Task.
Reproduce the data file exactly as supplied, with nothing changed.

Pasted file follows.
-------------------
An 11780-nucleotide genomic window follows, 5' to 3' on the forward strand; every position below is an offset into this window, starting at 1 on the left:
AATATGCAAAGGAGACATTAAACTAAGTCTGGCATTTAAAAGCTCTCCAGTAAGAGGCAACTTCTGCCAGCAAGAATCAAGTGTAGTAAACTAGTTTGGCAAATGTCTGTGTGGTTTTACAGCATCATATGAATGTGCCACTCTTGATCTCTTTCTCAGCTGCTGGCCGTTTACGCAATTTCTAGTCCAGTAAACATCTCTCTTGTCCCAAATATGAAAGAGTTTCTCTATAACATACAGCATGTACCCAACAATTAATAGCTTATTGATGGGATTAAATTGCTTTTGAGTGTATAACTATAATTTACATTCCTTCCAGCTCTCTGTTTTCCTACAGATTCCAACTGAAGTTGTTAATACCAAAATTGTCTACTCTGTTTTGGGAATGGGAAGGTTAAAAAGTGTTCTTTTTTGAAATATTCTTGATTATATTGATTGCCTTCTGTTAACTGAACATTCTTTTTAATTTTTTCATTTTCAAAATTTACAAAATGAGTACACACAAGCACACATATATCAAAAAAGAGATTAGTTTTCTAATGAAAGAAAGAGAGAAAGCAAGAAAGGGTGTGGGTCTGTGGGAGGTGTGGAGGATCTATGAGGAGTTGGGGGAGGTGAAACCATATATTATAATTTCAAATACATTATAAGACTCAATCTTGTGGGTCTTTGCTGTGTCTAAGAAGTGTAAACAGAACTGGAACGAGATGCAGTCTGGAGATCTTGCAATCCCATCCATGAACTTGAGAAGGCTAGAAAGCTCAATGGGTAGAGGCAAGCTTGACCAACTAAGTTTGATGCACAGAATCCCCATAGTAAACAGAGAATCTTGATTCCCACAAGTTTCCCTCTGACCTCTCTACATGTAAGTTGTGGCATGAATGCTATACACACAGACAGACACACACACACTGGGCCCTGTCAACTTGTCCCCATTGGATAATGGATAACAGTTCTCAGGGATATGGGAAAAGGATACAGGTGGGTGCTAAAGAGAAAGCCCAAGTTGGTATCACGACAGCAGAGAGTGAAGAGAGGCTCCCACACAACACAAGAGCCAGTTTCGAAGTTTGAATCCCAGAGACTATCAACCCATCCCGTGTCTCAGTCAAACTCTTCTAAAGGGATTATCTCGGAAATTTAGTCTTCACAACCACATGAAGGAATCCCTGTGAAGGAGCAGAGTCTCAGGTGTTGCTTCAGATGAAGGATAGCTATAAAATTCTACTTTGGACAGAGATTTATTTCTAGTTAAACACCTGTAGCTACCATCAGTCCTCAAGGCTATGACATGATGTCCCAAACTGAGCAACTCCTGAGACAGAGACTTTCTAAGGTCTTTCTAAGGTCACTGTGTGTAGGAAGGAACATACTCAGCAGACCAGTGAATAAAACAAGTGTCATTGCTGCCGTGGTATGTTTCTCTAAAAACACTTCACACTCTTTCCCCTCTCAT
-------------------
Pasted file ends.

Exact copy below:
An 11780-nucleotide genomic window follows, 5' to 3' on the forward strand; every position below is an offset into this window, starting at 1 on the left:
AATATGCAAAGGAGACATTAAACTAAGTCTGGCATTTAAAAGCTCTCCAGTAAGAGGCAACTTCTGCCAGCAAGAATCAAGTGTAGTAAACTAGTTTGGCAAATGTCTGTGTGGTTTTACAGCATCATATGAATGTGCCACTCTTGATCTCTTTCTCAGCTGCTGGCCGTTTACGCAATTTCTAGTCCAGTAAACATCTCTCTTGTCCCAAATATGAAAGAGTTTCTCTATAACATACAGCATGTACCCAACAATTAATAGCTTATTGATGGGATTAAATTGCTTTTGAGTGTATAACTATAATTTACATTCCTTCCAGCTCTCTGTTTTCCTACAGATTCCAACTGAAGTTGTTAATACCAAAATTGTCTACTCTGTTTTGGGAATGGGAAGGTTAAAAAGTGTTCTTTTTTGAAATATTCTTGATTATATTGATTGCCTTCTGTTAACTGAACATTCTTTTTAATTTTTTCATTTTCAAAATTTACAAAATGAGTACACACAAGCACACATATATCAAAAAAGAGATTAGTTTTCTAATGAAAGAAAGAGAGAAAGCAAGAAAGGGTGTGGGTCTGTGGGAGGTGTGGAGGATCTATGAGGAGTTGGGGGAGGTGAAACCATATATTATAATTTCAAATACATTATAAGACTCAATCTTGTGGGTCTTTGCTGTGTCTAAGAAGTGTAAACAGAACTGGAACGAGATGCAGTCTGGAGATCTTGCAATCCCATCCATGAACTTGAGAAGGCTAGAAAGCTCAATGGGTAGAGGCAAGCTTGACCAACTAAGTTTGATGCACAGAATCCCCATAGTAAACAGAGAATCTTGATTCCCACAAGTTTCCCTCTGACCTCTCTACATGTAAGTTGTGGCATGAATGCTATACACACAGACAGACACACACACACTGGGCCCTGTCAACTTGTCCCCATTGGATAATGGATAACAGTTCTCAGGGATATGGGAAAAGGATACAGGTGGGTGCTAAAGAGAAAGCCCAAGTTGGTATCACGACAGCAGAGAGTGAAGAGAGGCTCCCACACAACACAAGAGCCAGTTTCGAAGTTTGAATCCCAGAGACTATCAACCCATCCCGTGTCTCAGTCAAACTCTTCTAAAGGGATTATCTCGGAAATTTAGTCTTCACAACCACATGAAGGAATCCCTGTGAAGGAGCAGAGTCTCAGGTGTTGCTTCAGATGAAGGATAGCTATAAAATTCTACTTTGGACAGAGATTTATTTCTAGTTAAACACCTGTAGCTACCATCAGTCCTCAAGGCTATGACATGATGTCCCAAACTGAGCAACTCCTGAGACAGAGACTTTCTAAGGTCTTTCTAAGGTCACTGTGTGTAGGAAGGAACATACTCAGCAGACCAGTGAATAAAACAAGTGTCATTGCTGCCGTGGTATGTTTCTCTAAAAACACTTCACACTCTTTCCCCTCTCAT